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Managing Your Ontario Corporation

Disclaimer: This article on your Ontario corporation is intended for the purposes of providing information only and is to be used only for the purposes of guidance. This article is not intended to be relied upon as the giving of legal advice and does not purport to be exhaustive.

Deciding to incorporate is a big step. (In fact, we have an entire article designed to help you weigh the pros and cons of incorporating.) However, incorporating is just the beginning. If you do decide to incorporate, there are several areas that you will need to manage and maintain.

This article covers some of the basics of managing your Ontario corporation. As your business grows, you must pay close attention to corporate governance and compliance issues. Properly set up your corporation and meet all your obligations by consulting with a professional.

Beeksma Law is a full-service law firm helping business owners in Ontario with all aspects of their corporations. Contact us today to find out how we can help you.

So let’s dive in and consider more about what you may need to consider with your corporation.

two women discussing their Ontario corporation

Directors vs. Officers vs. Shareholders

The board of directors is responsible for managing the corporation and making decisions on behalf of the shareholders. The board may delegate authority to officers who carry out the corporation’s day-to-day operations under the directors’ guidance. Shareholders are the corporation’s owners and have a say in how it is run through their voting rights.

The directors, officers and shareholders can be the same person or multiple people in each role. It all depends on the size and structure of the corporation.

Professional Corporations and Liability

One specific class of corporations is “Professional Corporations.” The Ontario Business Corporations Act limits professional corporations to professions governed by an Act named in Schedule 1 of the Regulated Health Professions Act, 1991, one of the following Acts or a prescribed Act:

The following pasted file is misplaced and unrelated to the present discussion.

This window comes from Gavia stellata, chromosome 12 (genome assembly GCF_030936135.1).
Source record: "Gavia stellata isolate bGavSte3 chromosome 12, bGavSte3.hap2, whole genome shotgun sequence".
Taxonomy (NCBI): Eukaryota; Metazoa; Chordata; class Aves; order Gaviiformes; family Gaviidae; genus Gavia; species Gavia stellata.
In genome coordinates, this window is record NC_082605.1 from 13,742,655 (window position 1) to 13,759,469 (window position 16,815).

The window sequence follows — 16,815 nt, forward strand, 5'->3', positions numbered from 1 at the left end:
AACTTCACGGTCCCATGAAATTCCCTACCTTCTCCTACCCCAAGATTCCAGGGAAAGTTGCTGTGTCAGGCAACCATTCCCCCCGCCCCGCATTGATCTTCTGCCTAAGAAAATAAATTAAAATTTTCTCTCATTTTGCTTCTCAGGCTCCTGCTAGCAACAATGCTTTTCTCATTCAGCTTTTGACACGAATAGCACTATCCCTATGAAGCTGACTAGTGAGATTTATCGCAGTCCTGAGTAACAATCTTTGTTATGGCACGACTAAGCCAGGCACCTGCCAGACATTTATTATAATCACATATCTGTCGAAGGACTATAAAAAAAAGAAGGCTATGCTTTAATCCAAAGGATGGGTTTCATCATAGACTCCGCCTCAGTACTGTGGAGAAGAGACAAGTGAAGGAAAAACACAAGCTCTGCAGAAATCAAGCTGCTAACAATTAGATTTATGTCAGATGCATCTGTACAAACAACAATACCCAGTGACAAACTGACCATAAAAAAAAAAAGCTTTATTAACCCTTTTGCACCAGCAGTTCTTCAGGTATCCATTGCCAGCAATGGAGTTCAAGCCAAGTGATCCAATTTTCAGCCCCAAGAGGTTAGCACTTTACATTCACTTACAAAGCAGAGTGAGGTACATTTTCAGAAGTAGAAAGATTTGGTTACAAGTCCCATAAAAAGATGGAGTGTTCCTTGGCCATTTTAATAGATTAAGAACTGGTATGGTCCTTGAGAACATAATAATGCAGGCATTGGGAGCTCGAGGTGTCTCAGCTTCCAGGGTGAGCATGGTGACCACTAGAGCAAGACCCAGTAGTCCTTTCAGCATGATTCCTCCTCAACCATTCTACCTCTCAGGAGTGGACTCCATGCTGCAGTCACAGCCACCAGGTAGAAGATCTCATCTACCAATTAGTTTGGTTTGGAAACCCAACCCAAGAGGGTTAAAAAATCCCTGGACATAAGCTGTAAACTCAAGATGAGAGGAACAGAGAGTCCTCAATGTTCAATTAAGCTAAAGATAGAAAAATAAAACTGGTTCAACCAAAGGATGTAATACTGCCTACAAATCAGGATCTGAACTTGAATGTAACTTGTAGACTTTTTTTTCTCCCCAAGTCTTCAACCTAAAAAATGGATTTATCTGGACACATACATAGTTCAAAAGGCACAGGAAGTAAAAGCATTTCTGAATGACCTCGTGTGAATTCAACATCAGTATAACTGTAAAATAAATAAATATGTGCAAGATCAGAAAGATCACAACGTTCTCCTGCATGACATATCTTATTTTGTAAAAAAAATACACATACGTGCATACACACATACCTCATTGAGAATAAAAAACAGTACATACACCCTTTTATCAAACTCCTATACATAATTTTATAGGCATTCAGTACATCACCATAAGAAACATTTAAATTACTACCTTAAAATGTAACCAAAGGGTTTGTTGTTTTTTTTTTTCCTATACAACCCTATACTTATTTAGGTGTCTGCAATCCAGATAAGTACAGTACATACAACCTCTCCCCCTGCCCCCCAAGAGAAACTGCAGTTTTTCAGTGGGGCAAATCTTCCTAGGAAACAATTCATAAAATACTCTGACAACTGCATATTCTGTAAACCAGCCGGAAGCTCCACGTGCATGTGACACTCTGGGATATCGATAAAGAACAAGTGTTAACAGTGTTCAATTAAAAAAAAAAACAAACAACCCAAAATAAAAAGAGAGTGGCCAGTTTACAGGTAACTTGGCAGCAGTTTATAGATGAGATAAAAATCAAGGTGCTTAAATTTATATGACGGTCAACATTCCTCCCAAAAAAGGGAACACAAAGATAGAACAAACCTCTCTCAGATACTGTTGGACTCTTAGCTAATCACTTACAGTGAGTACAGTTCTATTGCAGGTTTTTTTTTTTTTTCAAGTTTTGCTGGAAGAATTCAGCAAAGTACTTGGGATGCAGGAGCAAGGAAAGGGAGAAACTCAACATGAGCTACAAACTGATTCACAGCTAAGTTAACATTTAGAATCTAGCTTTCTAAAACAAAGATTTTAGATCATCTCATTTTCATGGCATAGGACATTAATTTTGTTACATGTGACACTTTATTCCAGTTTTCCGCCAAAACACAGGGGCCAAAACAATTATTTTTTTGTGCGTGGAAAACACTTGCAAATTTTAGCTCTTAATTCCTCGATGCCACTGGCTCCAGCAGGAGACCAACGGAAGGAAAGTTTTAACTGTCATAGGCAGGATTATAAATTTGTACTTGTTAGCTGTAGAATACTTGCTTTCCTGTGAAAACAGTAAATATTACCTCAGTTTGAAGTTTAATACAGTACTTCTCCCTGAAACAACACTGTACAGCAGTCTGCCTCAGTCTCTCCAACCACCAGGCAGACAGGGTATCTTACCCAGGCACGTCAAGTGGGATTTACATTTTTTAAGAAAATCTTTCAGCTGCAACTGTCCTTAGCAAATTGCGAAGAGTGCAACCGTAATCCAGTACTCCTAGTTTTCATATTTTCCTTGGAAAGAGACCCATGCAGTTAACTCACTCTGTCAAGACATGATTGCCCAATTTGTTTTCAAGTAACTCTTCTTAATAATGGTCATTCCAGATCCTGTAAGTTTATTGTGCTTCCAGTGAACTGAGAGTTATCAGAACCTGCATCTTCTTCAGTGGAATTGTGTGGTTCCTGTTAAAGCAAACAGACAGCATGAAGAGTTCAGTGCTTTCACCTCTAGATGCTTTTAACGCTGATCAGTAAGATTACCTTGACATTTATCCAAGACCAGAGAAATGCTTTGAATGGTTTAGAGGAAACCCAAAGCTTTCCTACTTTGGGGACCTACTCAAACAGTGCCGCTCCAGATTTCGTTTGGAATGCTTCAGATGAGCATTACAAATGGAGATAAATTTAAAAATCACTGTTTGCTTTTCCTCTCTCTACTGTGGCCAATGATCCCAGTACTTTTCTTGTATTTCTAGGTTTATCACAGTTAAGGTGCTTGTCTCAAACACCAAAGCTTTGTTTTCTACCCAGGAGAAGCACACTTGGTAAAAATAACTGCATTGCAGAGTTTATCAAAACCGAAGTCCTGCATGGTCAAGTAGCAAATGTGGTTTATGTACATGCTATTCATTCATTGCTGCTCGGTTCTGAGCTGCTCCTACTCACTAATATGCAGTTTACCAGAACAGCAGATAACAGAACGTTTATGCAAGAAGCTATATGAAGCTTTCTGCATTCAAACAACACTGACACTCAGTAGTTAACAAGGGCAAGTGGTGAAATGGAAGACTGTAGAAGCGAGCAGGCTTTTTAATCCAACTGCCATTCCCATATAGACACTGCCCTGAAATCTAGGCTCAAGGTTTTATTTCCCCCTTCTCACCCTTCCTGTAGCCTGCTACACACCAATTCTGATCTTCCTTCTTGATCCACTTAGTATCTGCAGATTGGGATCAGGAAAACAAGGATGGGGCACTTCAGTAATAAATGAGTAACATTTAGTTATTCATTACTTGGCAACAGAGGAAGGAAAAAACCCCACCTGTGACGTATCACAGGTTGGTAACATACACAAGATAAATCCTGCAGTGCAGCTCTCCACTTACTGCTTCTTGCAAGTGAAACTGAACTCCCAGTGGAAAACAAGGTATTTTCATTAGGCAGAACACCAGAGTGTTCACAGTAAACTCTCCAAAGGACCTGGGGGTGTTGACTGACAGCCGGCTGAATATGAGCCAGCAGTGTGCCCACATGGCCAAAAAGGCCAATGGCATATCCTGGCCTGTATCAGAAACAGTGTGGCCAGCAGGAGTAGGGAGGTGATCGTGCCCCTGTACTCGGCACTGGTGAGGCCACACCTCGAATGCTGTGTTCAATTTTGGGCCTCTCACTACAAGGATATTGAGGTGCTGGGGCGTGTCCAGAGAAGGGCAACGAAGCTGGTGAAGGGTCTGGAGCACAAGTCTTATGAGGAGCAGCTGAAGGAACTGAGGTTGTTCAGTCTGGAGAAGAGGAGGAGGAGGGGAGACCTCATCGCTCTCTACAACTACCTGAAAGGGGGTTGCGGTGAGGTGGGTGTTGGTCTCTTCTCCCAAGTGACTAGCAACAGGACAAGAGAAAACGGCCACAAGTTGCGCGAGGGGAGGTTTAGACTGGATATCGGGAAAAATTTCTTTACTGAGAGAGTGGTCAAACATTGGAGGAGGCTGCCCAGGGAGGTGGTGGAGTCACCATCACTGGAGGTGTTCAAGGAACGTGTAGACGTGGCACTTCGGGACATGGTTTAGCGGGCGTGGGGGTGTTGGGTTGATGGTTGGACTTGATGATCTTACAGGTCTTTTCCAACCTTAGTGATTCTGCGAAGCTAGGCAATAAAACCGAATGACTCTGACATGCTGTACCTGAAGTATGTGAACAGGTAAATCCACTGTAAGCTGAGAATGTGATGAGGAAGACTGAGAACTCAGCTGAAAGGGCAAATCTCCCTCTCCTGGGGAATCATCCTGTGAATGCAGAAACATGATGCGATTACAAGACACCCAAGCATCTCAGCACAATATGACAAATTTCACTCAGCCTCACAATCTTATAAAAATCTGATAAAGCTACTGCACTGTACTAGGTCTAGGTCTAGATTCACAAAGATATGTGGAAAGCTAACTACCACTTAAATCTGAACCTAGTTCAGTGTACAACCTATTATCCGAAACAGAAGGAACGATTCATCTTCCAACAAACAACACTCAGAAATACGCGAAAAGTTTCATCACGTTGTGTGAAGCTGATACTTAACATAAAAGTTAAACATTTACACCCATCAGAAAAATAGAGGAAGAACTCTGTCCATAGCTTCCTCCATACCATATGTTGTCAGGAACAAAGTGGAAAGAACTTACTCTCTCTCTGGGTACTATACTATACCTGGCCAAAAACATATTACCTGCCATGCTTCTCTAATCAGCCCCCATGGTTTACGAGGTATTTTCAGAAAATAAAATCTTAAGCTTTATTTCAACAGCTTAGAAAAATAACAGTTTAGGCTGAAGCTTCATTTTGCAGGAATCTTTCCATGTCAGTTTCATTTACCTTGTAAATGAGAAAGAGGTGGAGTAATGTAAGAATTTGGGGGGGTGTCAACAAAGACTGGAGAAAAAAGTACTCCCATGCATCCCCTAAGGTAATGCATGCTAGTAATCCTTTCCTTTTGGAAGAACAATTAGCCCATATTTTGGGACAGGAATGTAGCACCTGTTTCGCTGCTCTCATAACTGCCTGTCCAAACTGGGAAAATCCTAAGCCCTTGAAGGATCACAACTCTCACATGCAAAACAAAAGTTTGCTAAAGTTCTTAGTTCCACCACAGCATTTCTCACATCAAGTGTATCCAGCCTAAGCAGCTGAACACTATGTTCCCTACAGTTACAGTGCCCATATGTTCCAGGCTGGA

• Chartered Professional Accountants of Ontario Act, 2017.
  • Law Society Act.
  • Social Work and Social Service Work Act, 1998.
  • Veterinarians Act. 2000

The Act further requires that professional corporations have shareholders who are all members in good standing of the governing professional body and are authorized by that body to provide those professional services. Additionally, these corporations must have “Professional Corporation” or “Corporation Professionnelle” in their corporate name.

Generally, the rule is that the shareholders of an Ontario corporation are not liable for the debts of the corporation. This limited liability protection is one of the main reasons to incorporate your business. A corporate order is needed to “pierce the corporate veil” or hold shareholders liable. Professional corporations, however, do not always offer the same level of liability protection to their shareholders as general business corporations.

For example, if the professional committed an illegal act, was negligent or provided services outside of the scope of those authorized by their professional body, the professional could be liable for damages, even if they were acting on behalf of the corporation.